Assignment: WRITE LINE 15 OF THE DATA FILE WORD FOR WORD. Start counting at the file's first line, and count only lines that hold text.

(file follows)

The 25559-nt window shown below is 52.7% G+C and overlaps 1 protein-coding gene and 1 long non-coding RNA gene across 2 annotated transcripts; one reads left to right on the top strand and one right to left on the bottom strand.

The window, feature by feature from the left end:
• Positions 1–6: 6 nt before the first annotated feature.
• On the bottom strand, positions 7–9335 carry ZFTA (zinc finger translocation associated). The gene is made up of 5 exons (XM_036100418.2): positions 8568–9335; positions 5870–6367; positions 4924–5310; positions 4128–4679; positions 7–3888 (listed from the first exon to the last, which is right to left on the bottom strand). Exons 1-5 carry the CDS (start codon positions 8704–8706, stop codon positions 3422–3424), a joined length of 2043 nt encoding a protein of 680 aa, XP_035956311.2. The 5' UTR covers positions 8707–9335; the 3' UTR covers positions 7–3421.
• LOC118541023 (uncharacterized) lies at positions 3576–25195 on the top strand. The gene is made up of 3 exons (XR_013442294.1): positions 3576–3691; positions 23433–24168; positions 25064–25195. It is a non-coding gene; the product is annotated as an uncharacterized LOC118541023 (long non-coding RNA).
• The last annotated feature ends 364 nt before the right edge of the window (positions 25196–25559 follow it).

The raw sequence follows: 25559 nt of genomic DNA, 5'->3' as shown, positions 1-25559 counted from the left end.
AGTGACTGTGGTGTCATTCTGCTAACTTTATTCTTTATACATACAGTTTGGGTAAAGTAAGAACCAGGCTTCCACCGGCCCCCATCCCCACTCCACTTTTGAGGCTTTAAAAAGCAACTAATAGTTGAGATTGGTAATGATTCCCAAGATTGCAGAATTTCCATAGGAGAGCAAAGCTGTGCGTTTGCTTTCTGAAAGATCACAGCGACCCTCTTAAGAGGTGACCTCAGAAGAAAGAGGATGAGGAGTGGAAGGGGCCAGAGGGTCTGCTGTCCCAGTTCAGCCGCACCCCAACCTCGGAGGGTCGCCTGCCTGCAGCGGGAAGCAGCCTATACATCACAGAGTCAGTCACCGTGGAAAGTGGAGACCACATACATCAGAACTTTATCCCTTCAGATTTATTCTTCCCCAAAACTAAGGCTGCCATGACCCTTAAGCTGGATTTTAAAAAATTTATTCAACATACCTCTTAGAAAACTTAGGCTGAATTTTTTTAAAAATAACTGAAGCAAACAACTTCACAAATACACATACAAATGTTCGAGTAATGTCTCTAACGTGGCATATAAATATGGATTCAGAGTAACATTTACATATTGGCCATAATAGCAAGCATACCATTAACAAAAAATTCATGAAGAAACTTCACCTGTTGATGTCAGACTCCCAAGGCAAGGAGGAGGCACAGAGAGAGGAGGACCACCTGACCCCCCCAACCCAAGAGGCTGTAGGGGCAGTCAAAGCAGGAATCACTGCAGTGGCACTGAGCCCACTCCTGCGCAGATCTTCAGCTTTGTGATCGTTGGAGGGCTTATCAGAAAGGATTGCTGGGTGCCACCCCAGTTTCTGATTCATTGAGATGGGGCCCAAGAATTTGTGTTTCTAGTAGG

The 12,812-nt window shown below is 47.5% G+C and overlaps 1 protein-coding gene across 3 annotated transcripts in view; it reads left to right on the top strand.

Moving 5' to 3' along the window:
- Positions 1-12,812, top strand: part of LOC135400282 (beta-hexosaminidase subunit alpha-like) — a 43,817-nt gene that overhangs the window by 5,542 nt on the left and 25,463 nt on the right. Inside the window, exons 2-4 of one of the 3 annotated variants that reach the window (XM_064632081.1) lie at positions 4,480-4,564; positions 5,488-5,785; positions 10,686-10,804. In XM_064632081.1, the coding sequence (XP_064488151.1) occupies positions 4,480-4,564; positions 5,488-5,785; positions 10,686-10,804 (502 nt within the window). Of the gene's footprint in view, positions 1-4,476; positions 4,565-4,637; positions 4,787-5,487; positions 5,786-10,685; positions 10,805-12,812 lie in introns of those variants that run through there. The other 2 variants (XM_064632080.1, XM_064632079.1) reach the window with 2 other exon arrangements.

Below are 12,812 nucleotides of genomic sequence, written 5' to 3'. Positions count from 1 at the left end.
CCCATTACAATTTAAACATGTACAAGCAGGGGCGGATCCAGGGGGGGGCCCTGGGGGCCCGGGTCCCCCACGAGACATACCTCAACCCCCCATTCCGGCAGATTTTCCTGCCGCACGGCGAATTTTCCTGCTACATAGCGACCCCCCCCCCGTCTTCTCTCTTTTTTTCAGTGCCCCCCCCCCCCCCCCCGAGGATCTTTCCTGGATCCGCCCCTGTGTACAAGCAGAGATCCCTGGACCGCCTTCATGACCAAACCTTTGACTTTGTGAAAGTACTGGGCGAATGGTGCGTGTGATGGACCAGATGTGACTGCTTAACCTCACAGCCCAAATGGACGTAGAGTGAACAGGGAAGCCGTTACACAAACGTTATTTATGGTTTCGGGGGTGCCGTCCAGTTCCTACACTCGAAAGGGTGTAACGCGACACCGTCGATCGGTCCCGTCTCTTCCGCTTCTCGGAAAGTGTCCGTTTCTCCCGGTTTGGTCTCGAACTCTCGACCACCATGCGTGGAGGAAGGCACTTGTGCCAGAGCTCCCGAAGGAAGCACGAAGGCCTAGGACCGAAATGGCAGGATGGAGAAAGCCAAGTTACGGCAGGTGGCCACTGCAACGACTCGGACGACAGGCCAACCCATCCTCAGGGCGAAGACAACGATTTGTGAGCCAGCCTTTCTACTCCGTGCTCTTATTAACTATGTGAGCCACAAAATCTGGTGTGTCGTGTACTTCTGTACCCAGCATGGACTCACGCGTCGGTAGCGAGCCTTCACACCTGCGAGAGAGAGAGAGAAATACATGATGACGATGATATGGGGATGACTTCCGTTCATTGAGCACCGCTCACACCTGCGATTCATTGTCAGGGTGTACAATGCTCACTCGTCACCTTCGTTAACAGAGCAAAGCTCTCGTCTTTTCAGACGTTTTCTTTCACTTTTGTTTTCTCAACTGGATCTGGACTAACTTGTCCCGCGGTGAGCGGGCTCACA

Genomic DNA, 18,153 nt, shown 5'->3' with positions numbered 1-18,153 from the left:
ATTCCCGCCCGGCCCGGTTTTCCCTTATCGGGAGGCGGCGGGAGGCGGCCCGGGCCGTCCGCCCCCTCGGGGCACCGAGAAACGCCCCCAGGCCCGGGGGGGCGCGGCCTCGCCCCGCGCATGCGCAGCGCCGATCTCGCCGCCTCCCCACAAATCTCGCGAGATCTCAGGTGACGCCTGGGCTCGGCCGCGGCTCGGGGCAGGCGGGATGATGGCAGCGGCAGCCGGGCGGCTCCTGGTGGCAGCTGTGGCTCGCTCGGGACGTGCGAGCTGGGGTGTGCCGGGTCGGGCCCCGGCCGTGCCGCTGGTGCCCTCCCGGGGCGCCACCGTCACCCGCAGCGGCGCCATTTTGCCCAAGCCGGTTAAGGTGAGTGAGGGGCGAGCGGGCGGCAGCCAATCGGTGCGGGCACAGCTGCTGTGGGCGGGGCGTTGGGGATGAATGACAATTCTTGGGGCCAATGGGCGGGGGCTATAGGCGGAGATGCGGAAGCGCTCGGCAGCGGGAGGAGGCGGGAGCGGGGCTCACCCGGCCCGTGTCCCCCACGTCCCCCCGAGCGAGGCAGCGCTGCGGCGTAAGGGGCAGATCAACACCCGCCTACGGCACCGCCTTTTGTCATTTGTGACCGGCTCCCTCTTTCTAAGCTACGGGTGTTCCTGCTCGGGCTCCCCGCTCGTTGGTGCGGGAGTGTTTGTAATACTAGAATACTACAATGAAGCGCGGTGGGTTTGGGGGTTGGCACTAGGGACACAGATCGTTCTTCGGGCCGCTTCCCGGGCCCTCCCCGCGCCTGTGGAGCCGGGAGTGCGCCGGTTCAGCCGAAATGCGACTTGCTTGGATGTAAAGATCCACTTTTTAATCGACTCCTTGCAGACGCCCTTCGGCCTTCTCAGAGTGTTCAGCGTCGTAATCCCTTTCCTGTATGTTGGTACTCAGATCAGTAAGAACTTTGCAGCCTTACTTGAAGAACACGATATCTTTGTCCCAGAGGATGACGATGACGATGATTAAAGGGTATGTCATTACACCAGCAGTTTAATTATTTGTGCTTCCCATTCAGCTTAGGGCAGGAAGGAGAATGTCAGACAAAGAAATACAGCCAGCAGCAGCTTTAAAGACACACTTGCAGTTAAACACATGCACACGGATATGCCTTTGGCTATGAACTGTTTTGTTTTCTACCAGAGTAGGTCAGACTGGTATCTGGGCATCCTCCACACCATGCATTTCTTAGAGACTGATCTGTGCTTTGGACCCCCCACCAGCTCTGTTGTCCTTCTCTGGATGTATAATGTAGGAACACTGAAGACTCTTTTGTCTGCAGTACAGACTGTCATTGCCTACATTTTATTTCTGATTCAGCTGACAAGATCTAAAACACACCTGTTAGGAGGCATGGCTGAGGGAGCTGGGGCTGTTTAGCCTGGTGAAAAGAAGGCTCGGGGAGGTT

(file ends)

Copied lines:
ATTCCCGCCCGGCCCGGTTTTCCCTTATCGGGAGGCGGCGGGAGGCGGCCCGGGCCGTCCGCCCCCTCGGGGCACCGAGAAACGCCCCCAGGCCCGGGGGGGCGCGGCCTCGCCCCGCGCATGCGCAGCGCCGATCTCGCCGCCTCCCCACAAATCTCGCGAGATCTCAGGTGACGCCTGGGCTCGGCCGCGGCTCGGGGCAGGCGGGATGATGGCAGCGGCAGCCGGGCGGCTCCTGGTGGCAGCTGTGGCTCGCTCGGGACGTGCGAGCTGGGGTGTGCCGGGTCGGGCCCCGGCCGTGCCGCTGGTGCCCTCCCGGGGCGCCACCGTCACCCGCAGCGGCGCCATTTTGCCCAAGCCGGTTAAGGTGAGTGAGGGGCGAGCGGGCGGCAGCCAATCGGTGCGGGCACAGCTGCTGTGGGCGGGGCGTTGGGGATGAATGACAATTCTTGGGGCCAATGGGCGGGGGCTATAGGCGGAGATGCGGAAGCGCTCGGCAGCGGGAGGAGGCGGGAGCGGGGCTCACCCGGCCCGTGTCCCCCACGTCCCCCCGAGCGAGGCAGCGCTGCGGCGTAAGGGGCAGATCAACACCCGCCTACGGCACCGCCTTTTGTCATTTGTGACCGGCTCCCTCTTTCTAAGCTACGGGTGTTCCTGCTCGGGCTCCCCGCTCGTTGGTGCGGGAGTGTTTGTAATACTAGAATACTACAATGAAGCGCGGTGGGTTTGGGGGTTGGCACTAGGGACACAGATCGTTCTTCGGGCCGCTTCCCGGGCCCTCCCCGCGCCTGTGGAGCCGGGAGTGCGCCGGTTCAGCCGAAATGCGACTTGCTTGGATGTAAAGATCCACTTTTTAATCGACTCCTTGCAGACGCCCTTCGGCCTTCTCAGAGTGTTCAGCGTCGTAATCCCTTTCCTGTATGTTGGTACTCAGATCAGTAAGAACTTTGCAGCCTTACTTGAAGAACACGATATCTTTGTCCCAGAGGATGACGATGACGATGATTAAAGGGTATGTCATTACACCAGCAGTTTAATTATTTGTGCTTCCCATTCAGCTTAGGGCAGGAAGGAGAATGTCAGACAAAGAAATACAGCCAGCAGCAGCTTTAAAGACACACTTGCAGTTAAACACATGCACACGGATATGCCTTTGGCTATGAACTGTTTTGTTTTCTACCAGAGTAGGTCAGACTGGTATCTGGGCATCCTCCACACCATGCATTTCTTAGAGACTGATCTGTGCTTTGGACCCCCCACCAGCTCTGTTGTCCTTCTCTGGATGTATAATGTAGGAACACTGAAGACTCTTTTGTCTGCAGTACAGACTGTCATTGCCTACATTTTATTTCTGATTCAGCTGACAAGATCTAAAACACACCTGTTAGGAGGCATGGCTGAGGGAGCTGGGGCTGTTTAGCCTGGTGAAAAGAAGGCTCGGGGAGGTT